The revival of M&A market

The revival of M&A market

Global mergers and acquisitions are on pace this year to hit the highest level on record, thanks to a buying spree from companies on the hunt for growth.

Takeover-deal announcements would reach $4.58 trillion this year if the current pace of activity continues, according to data provider Dealogic. That tally would comfortably exceed the $4.29 trillion notched in 2007, a record year for deal making.

There is no assurance the intensity will continue. Deals tend to beget deals, and much depends on executives’ mind-set and their stomach for risk, both of which can quickly turn. Lately, chief executives have shown a swagger when it comes to deals. But that attitude could revert to what deal makers call a “pencils down” mind-set as a result of, say, a sharp increase in interest rates, an economic downdraft or geopolitical instability.

Around this time eight years ago, deal activity was way ahead of where it is on the year now, surpassing $3 trillion compared with the $2.78 trillion of announced deals and offers so far this year. Yet volumes tapered off when the easy credit that fueled the deal market began to dry up in the summer of 2007 as the housing market cracked. The financial crisis followed.

For now, though, deal makers are in heady times. The tie-ups come as companies, after years of cost-cutting during the recession, search for ways to boost growth and find further cost savings in an overall sluggish economic environment.

The revival of M&A market

Berkshire Hathaway Inc.’s $32 billion deal to buy industrial company Precision Castparts Corp., announced Monday, was the latest example of pursuit of growth through megadeal making. The takeover is the largest in Berkshire’s 50-year history and comes as Berkshire leader Warren Buffett has focused on big deals to help move the needle on growth at the $354 billion conglomerate.

Several trends are creating ripe deal-making conditions, bankers, analysts and investors say. The slowing pace of profit and revenue growth is one.

Corporate bottom lines have been squeezed this year by the soaring dollar—which makes it harder for companies to compete overseas—as well as the uneven economy and falling commodity prices.

Profit growth among companies in the S&P 500 is on track to fall 1% in the second quarter, after rising 0.9% in the first quarter, according to FactSet. Sales growth has been down in the first two quarters.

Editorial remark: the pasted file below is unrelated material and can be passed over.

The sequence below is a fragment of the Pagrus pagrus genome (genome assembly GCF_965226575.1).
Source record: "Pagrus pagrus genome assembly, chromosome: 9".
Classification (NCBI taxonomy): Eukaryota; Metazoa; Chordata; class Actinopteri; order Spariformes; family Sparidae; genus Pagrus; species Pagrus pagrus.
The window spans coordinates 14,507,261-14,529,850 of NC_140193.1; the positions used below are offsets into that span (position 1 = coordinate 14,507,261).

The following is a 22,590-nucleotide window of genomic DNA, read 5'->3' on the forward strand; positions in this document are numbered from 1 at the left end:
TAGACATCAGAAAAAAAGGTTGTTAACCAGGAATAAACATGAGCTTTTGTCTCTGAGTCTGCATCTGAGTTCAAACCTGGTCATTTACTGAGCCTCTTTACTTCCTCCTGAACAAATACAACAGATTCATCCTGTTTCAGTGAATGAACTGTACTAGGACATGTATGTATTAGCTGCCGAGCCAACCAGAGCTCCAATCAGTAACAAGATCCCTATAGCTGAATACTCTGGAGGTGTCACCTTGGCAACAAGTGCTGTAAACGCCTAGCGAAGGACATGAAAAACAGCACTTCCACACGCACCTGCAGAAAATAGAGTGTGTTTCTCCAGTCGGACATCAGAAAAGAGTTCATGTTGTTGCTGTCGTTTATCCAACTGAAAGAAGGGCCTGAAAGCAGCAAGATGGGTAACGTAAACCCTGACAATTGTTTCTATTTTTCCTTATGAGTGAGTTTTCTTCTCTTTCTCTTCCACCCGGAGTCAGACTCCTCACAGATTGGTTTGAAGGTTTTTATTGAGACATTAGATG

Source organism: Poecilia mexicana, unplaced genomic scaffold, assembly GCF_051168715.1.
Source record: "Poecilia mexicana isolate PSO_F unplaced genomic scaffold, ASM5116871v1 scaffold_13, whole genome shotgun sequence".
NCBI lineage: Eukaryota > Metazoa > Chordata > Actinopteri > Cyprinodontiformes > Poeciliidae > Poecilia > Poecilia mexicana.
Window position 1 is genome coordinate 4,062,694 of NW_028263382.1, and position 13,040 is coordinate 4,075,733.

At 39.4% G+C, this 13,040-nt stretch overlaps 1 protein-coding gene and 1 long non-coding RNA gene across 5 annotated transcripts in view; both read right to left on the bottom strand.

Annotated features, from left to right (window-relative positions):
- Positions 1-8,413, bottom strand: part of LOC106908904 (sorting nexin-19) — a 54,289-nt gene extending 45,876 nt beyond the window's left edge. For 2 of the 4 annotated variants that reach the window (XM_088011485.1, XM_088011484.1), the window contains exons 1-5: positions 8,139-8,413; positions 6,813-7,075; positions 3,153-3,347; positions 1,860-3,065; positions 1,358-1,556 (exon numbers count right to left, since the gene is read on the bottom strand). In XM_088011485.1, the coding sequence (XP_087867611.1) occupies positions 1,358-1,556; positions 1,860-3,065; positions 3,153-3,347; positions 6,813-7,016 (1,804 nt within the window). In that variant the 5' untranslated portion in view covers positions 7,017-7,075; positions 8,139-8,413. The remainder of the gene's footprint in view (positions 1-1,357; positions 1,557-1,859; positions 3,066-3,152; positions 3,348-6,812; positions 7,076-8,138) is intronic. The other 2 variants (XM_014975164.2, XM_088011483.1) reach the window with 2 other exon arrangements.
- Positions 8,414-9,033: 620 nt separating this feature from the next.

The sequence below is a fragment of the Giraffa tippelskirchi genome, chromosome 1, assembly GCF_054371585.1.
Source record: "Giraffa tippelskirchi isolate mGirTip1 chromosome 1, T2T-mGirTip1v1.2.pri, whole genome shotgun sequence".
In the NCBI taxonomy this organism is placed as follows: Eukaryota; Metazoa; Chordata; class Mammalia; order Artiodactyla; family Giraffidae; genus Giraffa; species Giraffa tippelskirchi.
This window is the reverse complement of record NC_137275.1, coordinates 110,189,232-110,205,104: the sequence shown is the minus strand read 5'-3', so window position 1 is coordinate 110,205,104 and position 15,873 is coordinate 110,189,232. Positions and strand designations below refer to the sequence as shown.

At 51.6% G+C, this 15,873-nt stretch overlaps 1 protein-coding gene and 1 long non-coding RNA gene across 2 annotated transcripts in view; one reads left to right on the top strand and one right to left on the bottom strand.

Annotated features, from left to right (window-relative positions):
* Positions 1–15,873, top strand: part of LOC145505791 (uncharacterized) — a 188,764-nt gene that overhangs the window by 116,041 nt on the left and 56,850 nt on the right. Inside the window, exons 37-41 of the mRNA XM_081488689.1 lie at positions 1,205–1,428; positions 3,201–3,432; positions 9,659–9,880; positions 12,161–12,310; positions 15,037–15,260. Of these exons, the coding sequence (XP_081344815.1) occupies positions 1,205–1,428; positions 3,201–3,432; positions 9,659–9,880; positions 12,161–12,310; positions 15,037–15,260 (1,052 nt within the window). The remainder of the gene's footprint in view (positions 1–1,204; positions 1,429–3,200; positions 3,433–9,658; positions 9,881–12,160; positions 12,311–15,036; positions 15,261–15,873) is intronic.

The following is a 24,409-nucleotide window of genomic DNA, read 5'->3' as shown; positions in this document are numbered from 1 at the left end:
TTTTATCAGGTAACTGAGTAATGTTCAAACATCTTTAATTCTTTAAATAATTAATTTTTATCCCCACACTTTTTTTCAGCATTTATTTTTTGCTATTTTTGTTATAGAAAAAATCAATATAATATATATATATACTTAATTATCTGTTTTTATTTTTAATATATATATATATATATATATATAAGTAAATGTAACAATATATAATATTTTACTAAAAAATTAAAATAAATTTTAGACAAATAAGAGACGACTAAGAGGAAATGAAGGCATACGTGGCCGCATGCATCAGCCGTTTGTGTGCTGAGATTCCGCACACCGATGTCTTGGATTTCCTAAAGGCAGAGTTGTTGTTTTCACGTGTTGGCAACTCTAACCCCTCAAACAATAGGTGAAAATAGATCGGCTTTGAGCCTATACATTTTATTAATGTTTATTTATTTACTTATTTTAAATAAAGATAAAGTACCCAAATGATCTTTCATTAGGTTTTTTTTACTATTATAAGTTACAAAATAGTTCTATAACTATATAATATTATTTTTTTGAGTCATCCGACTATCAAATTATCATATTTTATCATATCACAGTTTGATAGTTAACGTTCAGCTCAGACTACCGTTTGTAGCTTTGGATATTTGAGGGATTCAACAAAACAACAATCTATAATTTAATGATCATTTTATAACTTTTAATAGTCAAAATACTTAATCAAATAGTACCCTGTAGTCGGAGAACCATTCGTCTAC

The trends mark a sharp slowdown from the years following the financial crisis, when profit and sales growth picked up speed. For all of 2014, S&P 500 company profit grew at a more brisk 5.5%, according to FactSet.

The shift is leaving investors starved for companies that can show growth. Deal making, investors say, is one way to deliver it.

“You’ve got very, very limited [revenue] growth for a lot of companies out there,” saidMichael Scanlon, portfolio manager at John Hancock Asset Management, which oversees $302 billion. “The fact that they can take this cash that’s earning nothing and go out and buy something—it does help to show growth.”

Merger activity, he said, has become a popular topic in meetings with management. “Nobody wants to be that company that’s being left out.”

At the same time, the economy isn’t in free fall, which gives chief executives confidence to move ahead with acquisitions with a bit less nervousness over whether they are taking on more than they can handle. Deals can be risky, both completing them amid potential shareholder or regulatory resistance, and making them pay off.

“A low-growth macroeconomic environment, coupled with opportunities to grow by adding new business lines and customers, is driving M&A,” said Greg Weinberger, co-head of global M&A at Credit Suisse Group AG. “We are on track to match or beat the 2007 high.”

Shareholders have also been rewarding some, though not all, acquirers, a phenomenon that doesn’t go unnoticed among chief executives. Relatively cheap debt, high stock prices and hefty coffers of cash on company balance sheets have provided the tools for takeovers.

Also, some say, a potential rise in interest rates has executives eager to pounce if there is a target they have been eyeing.

Borrowing costs are widely expected to creep higher in the months and years ahead as the Federal Reserve raises short-term rates as anticipated. After years of near-zero interest rates, investors widely expect the central bank to raise rates as soon as September or December. This year, the yield on the 10-year Treasury, a widely cited benchmark for borrowing costs, has risen 0.065 point to 2.238%.

“Often the economics are quite attractive because you’re either using cash that’s earning nothing, or debt that” isn’t expensive, said Brian Angerame, a portfolio manager at ClearBridge Investments, which has $117 billion in assets under management. “You also feel this creeping sense of urgency in the back of your mind because you fear that you might not be able to get interest rates this low for some period of time.”

Mr. Angerame’s funds have benefited from deal making. One stock in his portfolio is Humana Inc., which has agreed to be acquired by Aetna Inc. for $34.1 billion in cash and stock. Humana shares have risen 30% this year.

In 2007, takeover activity slowed when credit markets seized up thanks to mortgage-related woes. The turmoil led to a slowdown in leveraged buyouts, takeovers done by financiers with a heavy dollop of borrowed money, which represented a big chunk of deals in the last boom. Deal activity for years remained suppressed as companies shied away from spending and focused on hoarding cash.

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